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From Leszek Gawron <>
Subject Re: AW: JXTG and caching
Date Wed, 02 Jun 2004 17:46:06 GMT
Marco Rolappe wrote:
>>see my example of heavy biz data preparation. Suppose every
>>aggregation part
>>needs another part of bizData. If you make it simple and show
> don't know exactly what you mean with aggregation here. <map:aggregate>
> stuff?

>>cached view only
>>if all parts were still valid it would be hardly usable. If you make it
> if you're talking about <map:aggregate> stuff the aggregate would be
> 'invalid'. the still valid parts wouldn't have to be regenerated, tough.
> thus, only the invalid parts and the aggregate would have to be regenerated.
you're right but I am talking also about biz data provided from flow.

> hard to discuss without a concrete exmaple. another point to note is the
> difference between caching the view data/bizdata and the cacheability of the
> pipeline stage; 
this is what I've been talking from the start. That is why we did not 
understand each other.

> providing JXTG with a key and validity is the one side, i.e.
> telling the pipeline infrastructure whether the cached artifact is still
> valid or has to be regenerated. the other side is the validity of your
> prepared view data (heavy business stuff), which is a different issue. but
> it's also straightforward and should go something like this:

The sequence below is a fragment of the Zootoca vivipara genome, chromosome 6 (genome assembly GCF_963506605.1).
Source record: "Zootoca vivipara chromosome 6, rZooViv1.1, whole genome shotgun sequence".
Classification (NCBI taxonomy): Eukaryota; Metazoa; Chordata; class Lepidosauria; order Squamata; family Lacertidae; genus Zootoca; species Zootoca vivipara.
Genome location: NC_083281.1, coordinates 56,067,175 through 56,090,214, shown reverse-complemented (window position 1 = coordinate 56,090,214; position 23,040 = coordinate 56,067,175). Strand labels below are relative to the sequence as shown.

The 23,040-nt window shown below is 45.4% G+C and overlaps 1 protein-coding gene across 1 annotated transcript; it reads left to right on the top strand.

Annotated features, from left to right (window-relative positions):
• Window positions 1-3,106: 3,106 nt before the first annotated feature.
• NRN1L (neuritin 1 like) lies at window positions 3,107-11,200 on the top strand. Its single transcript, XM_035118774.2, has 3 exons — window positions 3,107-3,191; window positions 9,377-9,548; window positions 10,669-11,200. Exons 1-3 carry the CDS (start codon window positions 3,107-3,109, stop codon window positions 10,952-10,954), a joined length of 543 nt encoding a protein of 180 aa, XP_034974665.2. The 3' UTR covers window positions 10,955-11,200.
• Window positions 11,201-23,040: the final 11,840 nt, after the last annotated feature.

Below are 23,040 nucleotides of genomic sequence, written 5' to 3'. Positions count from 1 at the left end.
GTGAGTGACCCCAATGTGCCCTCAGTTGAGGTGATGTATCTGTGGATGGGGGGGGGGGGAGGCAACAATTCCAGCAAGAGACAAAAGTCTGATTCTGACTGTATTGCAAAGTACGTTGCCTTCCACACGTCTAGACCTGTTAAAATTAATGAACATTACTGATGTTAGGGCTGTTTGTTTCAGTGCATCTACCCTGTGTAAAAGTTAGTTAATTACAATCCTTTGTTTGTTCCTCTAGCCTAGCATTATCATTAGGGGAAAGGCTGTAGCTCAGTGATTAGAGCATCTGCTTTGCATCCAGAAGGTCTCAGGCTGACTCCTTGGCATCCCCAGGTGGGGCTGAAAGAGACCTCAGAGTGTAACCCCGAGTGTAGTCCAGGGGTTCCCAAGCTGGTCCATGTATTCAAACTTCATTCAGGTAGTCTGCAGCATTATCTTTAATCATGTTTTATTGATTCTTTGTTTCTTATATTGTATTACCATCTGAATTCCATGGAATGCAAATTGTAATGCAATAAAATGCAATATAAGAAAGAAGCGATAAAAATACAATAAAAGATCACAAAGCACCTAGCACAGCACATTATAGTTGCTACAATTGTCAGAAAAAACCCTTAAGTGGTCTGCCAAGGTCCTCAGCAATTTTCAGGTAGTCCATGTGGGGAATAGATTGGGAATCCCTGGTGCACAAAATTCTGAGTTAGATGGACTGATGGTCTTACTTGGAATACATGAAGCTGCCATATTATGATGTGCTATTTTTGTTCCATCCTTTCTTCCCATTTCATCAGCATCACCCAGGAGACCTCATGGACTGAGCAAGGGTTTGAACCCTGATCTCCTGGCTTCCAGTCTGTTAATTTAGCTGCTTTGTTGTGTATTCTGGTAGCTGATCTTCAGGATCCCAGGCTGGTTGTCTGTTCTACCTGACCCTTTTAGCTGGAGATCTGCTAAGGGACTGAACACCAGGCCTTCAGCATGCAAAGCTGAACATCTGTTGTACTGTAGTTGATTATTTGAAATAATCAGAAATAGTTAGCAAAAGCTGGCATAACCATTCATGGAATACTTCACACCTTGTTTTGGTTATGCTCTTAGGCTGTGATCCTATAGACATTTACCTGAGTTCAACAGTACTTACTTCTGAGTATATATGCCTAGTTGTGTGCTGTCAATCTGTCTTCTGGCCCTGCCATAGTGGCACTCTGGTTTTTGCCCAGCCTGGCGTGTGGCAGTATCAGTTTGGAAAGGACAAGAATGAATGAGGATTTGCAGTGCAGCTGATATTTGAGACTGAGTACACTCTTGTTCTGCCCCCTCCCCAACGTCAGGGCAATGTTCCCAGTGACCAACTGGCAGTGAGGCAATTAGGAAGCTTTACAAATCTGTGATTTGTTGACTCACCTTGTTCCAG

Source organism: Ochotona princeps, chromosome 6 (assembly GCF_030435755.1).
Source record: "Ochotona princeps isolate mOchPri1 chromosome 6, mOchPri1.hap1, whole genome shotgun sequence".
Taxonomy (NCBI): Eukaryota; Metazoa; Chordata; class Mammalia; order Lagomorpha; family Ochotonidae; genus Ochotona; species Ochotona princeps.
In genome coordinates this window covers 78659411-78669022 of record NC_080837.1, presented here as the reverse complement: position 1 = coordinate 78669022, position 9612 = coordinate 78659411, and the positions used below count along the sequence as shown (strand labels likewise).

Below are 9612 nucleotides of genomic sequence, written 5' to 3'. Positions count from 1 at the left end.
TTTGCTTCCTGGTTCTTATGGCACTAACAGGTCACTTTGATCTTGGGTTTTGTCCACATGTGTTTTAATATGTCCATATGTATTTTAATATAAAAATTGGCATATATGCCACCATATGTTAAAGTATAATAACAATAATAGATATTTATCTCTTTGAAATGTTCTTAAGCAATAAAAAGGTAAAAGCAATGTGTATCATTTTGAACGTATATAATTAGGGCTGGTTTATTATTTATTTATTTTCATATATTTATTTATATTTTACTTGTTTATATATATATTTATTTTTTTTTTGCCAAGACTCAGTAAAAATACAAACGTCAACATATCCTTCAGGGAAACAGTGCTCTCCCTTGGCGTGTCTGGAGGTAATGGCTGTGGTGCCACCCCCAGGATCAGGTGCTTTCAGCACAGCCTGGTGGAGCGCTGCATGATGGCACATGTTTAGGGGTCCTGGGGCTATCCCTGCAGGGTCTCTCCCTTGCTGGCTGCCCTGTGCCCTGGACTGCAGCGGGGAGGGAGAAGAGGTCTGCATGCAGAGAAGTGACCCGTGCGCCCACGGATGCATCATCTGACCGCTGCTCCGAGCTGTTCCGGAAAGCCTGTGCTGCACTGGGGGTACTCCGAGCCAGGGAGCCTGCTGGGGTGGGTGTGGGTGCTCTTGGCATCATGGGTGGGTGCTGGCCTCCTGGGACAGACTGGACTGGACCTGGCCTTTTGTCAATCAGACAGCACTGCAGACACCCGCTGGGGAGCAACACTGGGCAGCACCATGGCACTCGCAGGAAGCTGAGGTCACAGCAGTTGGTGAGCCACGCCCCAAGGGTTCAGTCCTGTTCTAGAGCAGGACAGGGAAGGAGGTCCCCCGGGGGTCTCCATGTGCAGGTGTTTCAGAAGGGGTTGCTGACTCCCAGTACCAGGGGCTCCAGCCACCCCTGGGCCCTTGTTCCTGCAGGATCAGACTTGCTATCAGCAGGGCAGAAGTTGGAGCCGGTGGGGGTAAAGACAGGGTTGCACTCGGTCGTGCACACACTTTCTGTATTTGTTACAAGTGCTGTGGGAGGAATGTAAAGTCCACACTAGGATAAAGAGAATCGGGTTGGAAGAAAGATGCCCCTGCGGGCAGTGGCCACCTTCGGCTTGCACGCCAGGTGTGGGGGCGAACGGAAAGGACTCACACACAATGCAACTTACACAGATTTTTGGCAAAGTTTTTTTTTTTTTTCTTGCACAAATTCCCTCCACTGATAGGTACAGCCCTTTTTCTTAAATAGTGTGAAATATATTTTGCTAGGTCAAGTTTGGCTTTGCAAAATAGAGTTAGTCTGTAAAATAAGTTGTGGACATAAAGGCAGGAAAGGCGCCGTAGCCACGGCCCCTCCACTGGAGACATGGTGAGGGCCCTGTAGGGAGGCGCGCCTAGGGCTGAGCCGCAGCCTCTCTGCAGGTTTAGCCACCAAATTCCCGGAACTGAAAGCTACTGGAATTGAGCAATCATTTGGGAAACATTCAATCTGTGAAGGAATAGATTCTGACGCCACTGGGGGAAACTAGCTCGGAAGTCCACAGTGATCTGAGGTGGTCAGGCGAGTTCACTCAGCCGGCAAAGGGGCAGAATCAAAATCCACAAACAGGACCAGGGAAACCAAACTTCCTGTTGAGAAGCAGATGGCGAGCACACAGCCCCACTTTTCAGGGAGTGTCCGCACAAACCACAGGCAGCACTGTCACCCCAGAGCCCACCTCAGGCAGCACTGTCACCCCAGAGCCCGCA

> - controller looks up cached data (view data/heavy business stuff)
For view data this may not be a single cache entry (map:aggregate). what 
then ?

> - if cache entry exists check validity
> 	- if valid
> 		- 'send' cached view data and validity to flow context
> 	- if invalid
> 		- prepare view data
> 		- cache view data
I think cocoon should not cache biz data because:
- it may be memory consuming
- it is double caching really (if you cache the view also)
- you mess with lazily fetched collections(hibernate, ojb):
   * collections retrieve data from backend during view rendering
   * only the needed data is being fetched so you would have to know
     EXACTLY what data the view needs and initialize it before caching.
     This way all the fun of using OR (hibernate) and templates is
     destroyed. When you have a object model with lazy fetching support
     you can extend your view without making ANY changes to the
     controller code as the model gives you access to much more data that
     you need at the moment.

> 		- 'send' view data and validity to flow context
> - if cache entry doesn't exist
> 	- prepare view data
Which part of view data? If your full view data consists of 100 DB 
fetches and only the part that uses 2 has expired? How would you detect 

> 	- cache view data
> 	- 'send' view data and validity to flow context

My regards

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